Once tetanus progresses to the second level, the dog will begin to display the same muscle rigidity throughout the entire body. They may still be able to walk but will seem stiff and ungainly. Drooling may begin as a side effect of difficulty swallowing and controlling other involuntary processes.
These signs of tetanus in dogs can be joined by muscle spasms, and once the dog loses its ability to walk, it is considered to have entered into the next level of severity. Spasms can turn into seizures, and at this stage, the dog can have difficulty breathing because it has lost control over many internal processes. The muscle spasms and rigidity can make hospitalization and life support necessary for survival.
Other signs of tetanus in dogs include:
- Tail held up or out and rigid
- Pulled back lips
- Difficulty swallowing
- Abnormal facials
- Walking without bending legs
- Upright ears
- Sensitivity and irritability to touch
- High fever
Even with veterinary support, tetanus in dogs can cause respiratory arrest. The heart rate can be extremely fast or extremely slow as the toxins responsible for tetanus enter the central nervous system and hinder voluntary and involuntary muscle movements. This usually begins around or near the location of the wound but spreads throughout the body by the time the dog is in the final stages.
Diagnosis of Tetanus in Dogs
Tetanus can be difficult to diagnose because there is no test for the toxin that causes tetanus. Instead, the diagnosis relies on the symptoms that the dog displays as well as the presence of a wound that could be responsible for allowing bacteria into the body. If there is a change in the dog's behavior in line with other symptoms of a tetanus infection, searching for and finding an infected wound can be one of the telltale signs.
It is important to head to your vet immediately if you see some of these symptoms in your emotional support animal. They’ll ask a few questions regarding any wounds and perform a physical examination to make a clearer diagnosis. Trying to do it without expertise in the subject could result in a failed diagnosis that could harm the dog more.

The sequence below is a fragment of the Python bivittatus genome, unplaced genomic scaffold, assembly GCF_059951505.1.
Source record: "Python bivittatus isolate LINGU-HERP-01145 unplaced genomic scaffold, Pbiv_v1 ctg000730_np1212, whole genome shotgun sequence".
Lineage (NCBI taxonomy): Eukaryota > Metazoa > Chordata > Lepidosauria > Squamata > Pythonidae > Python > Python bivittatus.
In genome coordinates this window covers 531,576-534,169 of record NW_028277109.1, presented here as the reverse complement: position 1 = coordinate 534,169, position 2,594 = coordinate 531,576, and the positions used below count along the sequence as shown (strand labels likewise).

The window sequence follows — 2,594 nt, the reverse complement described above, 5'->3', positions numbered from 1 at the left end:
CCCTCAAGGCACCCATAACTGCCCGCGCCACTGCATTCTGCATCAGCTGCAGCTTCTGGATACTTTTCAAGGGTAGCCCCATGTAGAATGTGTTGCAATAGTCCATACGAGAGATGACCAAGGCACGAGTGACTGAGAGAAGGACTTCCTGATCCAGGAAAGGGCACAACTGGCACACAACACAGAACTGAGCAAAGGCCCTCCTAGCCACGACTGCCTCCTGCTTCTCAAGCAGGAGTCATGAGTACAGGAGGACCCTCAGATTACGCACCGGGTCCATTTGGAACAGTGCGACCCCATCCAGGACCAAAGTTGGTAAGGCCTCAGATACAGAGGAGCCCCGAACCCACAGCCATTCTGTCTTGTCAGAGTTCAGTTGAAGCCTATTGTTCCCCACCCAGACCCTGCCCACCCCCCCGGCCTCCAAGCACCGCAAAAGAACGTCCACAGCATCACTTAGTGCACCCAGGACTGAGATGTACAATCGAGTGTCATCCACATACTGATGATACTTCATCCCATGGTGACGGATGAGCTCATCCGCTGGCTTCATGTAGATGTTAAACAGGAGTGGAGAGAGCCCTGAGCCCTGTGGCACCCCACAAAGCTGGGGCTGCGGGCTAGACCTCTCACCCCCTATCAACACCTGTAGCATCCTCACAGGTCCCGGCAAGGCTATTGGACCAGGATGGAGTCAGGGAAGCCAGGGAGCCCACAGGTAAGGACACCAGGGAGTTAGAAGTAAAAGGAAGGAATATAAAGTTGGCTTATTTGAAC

How to Treat Tetanus in Dogs
Tetanus in dogs is treated depending on the stage and severity of the infection. At the early stages, your vet will provide an antitoxin that combines with the tetanus toxins and stops them from attaching to nerve cells. If the toxin has attached to nerve cells, the antitoxin will not work.
The vet can also recommend antibiotics to treat tetanus. However, instead of attacking tetanus toxins, the antibiotics will kill C. tetani, stopping more production of the toxin. As always, you shouldn’t give your dog any antibiotics. You must consult your veterinarian for the ideal one.
The vet might also open up the wound and clean it to prevent further infection. After that, you will closely monitor your dog for days or weeks, as necessary.
The supportive care for a dog with tetanus includes:
- Intravenous fluids for hydration and cooling
- Feeding tube if the dog can’t chew and swallow normally
- A comfortable sleeping area to prevent sores
- Quiet, dark space with little to no stimulation
- Manual bladder expression if unable to urinate normally
- Muscle relaxants
Tetanus can harm your dog, and you need to take immediate action when you notice any signs. Take the dog to your veterinarian, who will conduct tests to determine if it has tetanus and provide the correct treatment. The earlier, the better, since a late diagnosis could lead to death.